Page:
Romerías

Seville enchants

The Shrine to Saint Barbara is located on Villanueva del Río y Minas’ Guadalquivir Street, north of the town centre and Corta San Fernando. It is a simple chapel with a cross plan built in 1944. 

The Town Council commissioned the barracks. An inscription on the lintel over the door reveals that construction works began in 1577 during the reign of King Felipe II.

The building where the Vice-chancellor's Office and the University Schools of Philology and Geography and History are located is one of the noblest in the Spanish university, while at the same time it was originally one of the most splendid representations of the industrial architecture of the old regime.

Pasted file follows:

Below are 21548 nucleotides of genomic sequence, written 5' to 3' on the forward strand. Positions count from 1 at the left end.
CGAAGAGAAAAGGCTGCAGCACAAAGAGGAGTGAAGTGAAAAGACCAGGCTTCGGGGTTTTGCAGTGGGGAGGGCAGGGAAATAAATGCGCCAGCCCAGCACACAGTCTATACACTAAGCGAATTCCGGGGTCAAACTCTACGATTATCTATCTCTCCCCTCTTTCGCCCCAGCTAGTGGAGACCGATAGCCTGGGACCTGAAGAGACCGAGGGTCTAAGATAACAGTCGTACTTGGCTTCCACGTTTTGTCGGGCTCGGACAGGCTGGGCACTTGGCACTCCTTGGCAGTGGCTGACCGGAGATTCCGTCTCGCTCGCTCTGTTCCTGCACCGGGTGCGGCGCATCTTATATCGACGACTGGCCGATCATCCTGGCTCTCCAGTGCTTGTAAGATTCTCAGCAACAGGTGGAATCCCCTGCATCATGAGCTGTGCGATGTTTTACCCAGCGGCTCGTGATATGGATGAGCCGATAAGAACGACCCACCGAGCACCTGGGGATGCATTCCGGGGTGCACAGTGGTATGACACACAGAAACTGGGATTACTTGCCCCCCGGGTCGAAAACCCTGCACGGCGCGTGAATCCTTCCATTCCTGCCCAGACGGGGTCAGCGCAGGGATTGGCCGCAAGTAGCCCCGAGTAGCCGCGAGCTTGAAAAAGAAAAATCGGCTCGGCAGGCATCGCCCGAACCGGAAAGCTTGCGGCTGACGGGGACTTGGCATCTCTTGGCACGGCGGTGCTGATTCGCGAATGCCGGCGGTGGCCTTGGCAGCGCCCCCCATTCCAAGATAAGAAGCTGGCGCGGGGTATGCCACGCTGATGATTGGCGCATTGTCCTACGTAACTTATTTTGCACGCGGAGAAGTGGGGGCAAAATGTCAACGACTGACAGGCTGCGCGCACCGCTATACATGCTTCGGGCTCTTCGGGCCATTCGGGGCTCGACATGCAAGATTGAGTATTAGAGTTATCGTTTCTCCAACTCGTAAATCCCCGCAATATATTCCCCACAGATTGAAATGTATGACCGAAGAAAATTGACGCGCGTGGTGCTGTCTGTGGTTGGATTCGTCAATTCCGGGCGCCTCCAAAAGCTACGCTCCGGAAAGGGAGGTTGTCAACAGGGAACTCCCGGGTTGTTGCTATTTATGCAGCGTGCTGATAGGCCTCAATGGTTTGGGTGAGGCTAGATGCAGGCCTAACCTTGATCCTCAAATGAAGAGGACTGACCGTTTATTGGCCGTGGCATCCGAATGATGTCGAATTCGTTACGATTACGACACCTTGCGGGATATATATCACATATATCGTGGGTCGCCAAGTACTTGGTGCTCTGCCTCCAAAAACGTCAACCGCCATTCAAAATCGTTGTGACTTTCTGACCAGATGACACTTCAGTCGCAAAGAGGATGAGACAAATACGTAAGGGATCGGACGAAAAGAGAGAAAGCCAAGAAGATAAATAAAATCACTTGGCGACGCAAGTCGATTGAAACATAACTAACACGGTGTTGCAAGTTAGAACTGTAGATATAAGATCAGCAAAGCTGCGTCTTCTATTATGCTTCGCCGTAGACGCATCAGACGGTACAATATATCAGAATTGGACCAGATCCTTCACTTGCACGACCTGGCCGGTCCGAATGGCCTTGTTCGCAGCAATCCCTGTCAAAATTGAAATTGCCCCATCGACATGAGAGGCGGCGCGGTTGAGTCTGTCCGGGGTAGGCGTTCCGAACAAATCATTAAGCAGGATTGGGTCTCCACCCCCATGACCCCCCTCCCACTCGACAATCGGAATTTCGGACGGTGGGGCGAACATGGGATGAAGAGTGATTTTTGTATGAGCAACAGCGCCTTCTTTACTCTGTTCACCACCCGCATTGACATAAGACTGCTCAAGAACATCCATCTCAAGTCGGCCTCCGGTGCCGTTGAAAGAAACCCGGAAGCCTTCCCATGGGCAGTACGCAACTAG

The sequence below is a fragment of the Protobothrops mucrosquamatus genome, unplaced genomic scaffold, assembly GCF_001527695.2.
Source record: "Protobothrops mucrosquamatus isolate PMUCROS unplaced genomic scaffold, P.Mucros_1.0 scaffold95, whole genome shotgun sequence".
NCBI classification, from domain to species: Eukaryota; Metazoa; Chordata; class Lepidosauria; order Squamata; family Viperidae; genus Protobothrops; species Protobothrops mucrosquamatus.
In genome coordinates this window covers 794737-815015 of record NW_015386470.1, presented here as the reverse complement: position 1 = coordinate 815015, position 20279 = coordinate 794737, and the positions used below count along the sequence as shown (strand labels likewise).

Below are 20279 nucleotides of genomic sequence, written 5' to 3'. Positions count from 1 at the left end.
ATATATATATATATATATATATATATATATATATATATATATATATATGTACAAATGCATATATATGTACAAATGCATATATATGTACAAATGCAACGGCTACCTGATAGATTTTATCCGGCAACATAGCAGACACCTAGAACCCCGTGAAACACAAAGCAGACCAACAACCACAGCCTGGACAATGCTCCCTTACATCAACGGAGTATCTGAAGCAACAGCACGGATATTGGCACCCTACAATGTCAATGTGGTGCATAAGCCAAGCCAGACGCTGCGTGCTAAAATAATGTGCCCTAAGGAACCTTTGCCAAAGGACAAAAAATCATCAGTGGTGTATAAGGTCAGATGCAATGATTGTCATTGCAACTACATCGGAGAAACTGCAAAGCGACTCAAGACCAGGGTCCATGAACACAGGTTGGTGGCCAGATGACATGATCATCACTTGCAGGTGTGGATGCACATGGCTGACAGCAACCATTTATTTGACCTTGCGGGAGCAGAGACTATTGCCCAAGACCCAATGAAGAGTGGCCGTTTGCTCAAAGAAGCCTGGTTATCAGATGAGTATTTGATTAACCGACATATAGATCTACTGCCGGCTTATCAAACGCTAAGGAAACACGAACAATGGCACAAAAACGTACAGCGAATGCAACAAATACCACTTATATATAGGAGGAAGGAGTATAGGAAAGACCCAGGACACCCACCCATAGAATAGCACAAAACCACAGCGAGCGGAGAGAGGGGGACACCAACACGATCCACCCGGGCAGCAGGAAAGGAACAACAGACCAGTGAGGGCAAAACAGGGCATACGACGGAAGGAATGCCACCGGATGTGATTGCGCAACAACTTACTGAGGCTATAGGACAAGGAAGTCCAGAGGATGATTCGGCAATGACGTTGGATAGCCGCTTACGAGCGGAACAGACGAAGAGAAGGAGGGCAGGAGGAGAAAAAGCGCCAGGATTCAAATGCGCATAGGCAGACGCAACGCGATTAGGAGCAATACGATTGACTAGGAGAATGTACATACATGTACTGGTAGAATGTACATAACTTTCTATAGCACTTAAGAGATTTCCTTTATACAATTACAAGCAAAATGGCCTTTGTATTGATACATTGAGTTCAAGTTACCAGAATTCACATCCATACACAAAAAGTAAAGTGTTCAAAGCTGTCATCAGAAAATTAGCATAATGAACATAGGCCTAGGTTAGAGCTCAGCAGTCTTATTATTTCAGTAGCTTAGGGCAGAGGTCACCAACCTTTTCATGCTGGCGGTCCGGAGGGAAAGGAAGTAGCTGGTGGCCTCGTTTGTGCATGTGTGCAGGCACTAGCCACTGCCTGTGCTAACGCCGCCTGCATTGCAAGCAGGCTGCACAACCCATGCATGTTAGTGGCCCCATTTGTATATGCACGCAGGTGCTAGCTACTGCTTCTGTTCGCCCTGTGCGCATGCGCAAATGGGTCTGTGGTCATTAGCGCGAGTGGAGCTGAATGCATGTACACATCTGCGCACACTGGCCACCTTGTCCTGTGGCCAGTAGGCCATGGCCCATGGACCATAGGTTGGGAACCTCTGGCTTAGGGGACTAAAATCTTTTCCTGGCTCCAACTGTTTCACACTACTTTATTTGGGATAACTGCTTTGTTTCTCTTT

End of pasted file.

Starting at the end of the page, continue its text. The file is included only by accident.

The Mañara Palace is a palatial house in a basically Renaissance style. The illustrious philanthropist Miguel de Mañara, promoter and benefactor of the Brotherhood and Charity Hospital, was born in the palace. It is located in the centre of the former aljama or old Jewish quarter of Seville, which included the area between the Alcazar and the vicinity of the Carmona Gate.

This Renaissance temple (1556-1588) has Gothic-Mudejar elements. It belonged to the former Encarnación School founded by Luis Cristobal Ponce de León (second Duke of Arcos) and his wife María de Toledo and run by the Jesuit fathers. Only Church and a beautiful cloister remain from the original building.

This Renaissance church was built in the 18th century to accommodate the order of Benedictine monks. It was the monks themselves who brought the beautiful 16th century font to the church. At the top of the twenty-metre-high bell tower, there are four bells named San Antonio, Jesús, José and María, in homage to the Holy Family.

This is an expansion of the southern end of Victoria Street, creating an open space opposite the main façade of the Convent of Our Lady of Candles.